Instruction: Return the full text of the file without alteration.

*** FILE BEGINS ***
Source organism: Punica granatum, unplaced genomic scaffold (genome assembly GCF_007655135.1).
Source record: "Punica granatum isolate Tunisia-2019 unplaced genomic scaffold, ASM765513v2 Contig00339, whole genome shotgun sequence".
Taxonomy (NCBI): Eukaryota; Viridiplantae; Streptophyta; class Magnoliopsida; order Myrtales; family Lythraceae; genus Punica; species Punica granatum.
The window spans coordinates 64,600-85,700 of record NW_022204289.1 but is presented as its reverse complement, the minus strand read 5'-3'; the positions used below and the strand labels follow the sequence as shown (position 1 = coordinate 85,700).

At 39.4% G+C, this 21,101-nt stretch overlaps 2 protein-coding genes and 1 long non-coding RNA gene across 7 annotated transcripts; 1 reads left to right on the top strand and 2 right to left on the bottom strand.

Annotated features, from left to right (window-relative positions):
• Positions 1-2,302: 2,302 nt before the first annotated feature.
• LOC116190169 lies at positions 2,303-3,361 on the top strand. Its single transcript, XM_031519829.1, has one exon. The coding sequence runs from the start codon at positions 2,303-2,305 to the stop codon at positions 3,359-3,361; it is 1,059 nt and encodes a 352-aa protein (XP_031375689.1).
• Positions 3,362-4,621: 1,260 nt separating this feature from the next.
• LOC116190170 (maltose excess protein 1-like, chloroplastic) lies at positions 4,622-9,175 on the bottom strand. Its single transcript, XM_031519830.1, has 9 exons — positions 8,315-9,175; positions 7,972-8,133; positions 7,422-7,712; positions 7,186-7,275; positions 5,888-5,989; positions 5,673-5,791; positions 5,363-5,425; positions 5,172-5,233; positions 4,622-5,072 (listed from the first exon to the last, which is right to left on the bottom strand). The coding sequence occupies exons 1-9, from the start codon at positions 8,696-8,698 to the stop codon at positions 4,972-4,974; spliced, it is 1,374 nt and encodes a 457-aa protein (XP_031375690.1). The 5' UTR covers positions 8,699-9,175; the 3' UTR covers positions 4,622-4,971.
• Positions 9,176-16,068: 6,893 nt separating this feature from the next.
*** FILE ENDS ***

Source organism: Punica granatum, unplaced genomic scaffold (genome assembly GCF_007655135.1).
Source record: "Punica granatum isolate Tunisia-2019 unplaced genomic scaffold, ASM765513v2 Contig00339, whole genome shotgun sequence".
Taxonomy (NCBI): Eukaryota; Viridiplantae; Streptophyta; class Magnoliopsida; order Myrtales; family Lythraceae; genus Punica; species Punica granatum.
The window spans coordinates 64,600-85,700 of record NW_022204289.1 but is presented as its reverse complement, the minus strand read 5'-3'; the positions used below and the strand labels follow the sequence as shown (position 1 = coordinate 85,700).

At 39.4% G+C, this 21,101-nt stretch overlaps 2 protein-coding genes and 1 long non-coding RNA gene across 7 annotated transcripts; 1 reads left to right on the top strand and 2 right to left on the bottom strand.

Annotated features, from left to right (window-relative positions):
• Positions 1-2,302: 2,302 nt before the first annotated feature.
• LOC116190169 lies at positions 2,303-3,361 on the top strand. Its single transcript, XM_031519829.1, has one exon. The coding sequence runs from the start codon at positions 2,303-2,305 to the stop codon at positions 3,359-3,361; it is 1,059 nt and encodes a 352-aa protein (XP_031375689.1).
• Positions 3,362-4,621: 1,260 nt separating this feature from the next.
• LOC116190170 (maltose excess protein 1-like, chloroplastic) lies at positions 4,622-9,175 on the bottom strand. Its single transcript, XM_031519830.1, has 9 exons — positions 8,315-9,175; positions 7,972-8,133; positions 7,422-7,712; positions 7,186-7,275; positions 5,888-5,989; positions 5,673-5,791; positions 5,363-5,425; positions 5,172-5,233; positions 4,622-5,072 (listed from the first exon to the last, which is right to left on the bottom strand). The coding sequence occupies exons 1-9, from the start codon at positions 8,696-8,698 to the stop codon at positions 4,972-4,974; spliced, it is 1,374 nt and encodes a 457-aa protein (XP_031375690.1). The 5' UTR covers positions 8,699-9,175; the 3' UTR covers positions 4,622-4,971.
• Positions 9,176-16,068: 6,893 nt separating this feature from the next.